Colin Kaepernick

So, Colin Kaepernick (and I don't know squat about American football, barely enough to tell you he is a quarterback and he has been demoted to second-string and he is a 49er) decides he is going to sit during the national anthem.

There was a brouhaha. And Kaepernick defended his decision, doubling down by saying (and I'm paraphrasing) that there are many people who cannot enjoy the "American Dream," and until there is "change" (presumably government action to address police brutality) well, he will not rise and stand with his teammates during the Star Spangled Banner.

I don't want to weigh in on the rightness or wrongness of Colin Kaepernick's decision to not stand for the singing of the National Anthem. What I do want to pass judgment on has to do with this commentary:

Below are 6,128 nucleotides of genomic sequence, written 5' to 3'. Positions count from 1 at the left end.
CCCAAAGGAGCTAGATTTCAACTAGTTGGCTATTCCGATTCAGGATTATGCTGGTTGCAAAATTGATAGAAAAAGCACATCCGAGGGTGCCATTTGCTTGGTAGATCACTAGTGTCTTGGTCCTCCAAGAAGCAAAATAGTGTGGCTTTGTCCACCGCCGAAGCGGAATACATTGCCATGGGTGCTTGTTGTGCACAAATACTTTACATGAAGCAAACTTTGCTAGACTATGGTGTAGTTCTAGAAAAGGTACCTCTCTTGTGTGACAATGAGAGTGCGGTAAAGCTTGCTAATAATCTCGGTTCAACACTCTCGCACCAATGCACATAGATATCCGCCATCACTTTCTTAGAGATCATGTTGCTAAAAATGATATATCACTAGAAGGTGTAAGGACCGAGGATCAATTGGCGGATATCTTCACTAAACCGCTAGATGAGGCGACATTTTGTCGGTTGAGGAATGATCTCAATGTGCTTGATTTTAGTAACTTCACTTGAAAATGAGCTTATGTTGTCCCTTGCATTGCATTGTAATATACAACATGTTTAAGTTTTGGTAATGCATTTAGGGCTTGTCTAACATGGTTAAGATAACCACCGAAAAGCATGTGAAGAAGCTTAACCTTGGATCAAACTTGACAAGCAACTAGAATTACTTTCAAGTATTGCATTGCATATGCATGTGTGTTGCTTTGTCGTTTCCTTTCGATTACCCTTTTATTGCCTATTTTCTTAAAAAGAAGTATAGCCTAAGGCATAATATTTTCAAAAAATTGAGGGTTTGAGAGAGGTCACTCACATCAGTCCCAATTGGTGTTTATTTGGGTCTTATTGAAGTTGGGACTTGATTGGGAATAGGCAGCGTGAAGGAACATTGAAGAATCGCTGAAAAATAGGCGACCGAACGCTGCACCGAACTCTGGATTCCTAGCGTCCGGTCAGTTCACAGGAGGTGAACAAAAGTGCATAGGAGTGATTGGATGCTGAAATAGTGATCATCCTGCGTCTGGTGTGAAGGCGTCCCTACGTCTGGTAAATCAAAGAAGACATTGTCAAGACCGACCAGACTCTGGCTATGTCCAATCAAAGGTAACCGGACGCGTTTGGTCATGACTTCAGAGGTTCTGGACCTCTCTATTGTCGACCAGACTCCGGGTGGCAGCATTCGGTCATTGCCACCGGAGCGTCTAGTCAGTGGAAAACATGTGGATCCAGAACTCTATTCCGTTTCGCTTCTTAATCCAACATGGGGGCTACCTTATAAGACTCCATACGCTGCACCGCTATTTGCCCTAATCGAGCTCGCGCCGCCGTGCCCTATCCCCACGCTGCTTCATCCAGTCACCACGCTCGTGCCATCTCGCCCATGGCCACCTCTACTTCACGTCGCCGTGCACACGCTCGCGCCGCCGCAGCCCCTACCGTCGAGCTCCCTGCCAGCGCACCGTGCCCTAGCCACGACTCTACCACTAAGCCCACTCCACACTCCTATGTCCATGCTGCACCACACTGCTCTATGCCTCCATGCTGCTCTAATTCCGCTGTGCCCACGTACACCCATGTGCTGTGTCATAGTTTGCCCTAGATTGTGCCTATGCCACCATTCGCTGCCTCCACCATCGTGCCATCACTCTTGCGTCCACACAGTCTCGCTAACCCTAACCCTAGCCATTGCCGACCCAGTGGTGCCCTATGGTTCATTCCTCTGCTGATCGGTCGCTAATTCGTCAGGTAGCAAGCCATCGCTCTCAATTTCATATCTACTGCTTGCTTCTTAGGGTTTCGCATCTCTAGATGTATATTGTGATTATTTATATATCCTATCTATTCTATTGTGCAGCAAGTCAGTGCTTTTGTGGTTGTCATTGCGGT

Whatever you believe about the ethics of sitting down, don't tell me the easy thing to do would be to stand silently with one's teammates.

I couldn't disagree with more.

Sure, Colin Kaepernick may have made a political statement by not rising for the signing of his National Anthem, and it may very well be an effective one in terms of his stated goal of "raising awareness."

But don't tell me it was the hardest thing he could have done. 

Don't tell me he chose NOT to do the easiest thing.

Don't tell me that.

This is such a throwaway statement, "the easy thing to do..." What kind of culture finds itself at such a precipice of self-centredness, the point where it wholesale disregards the fortitude of someone who remains silent, not because they accede 100% to a bundle of government policies but because there is something called respect. There is something called sacrifice. 

How do you know when you have hit peak narcissism? When silence is assumed to be weakness.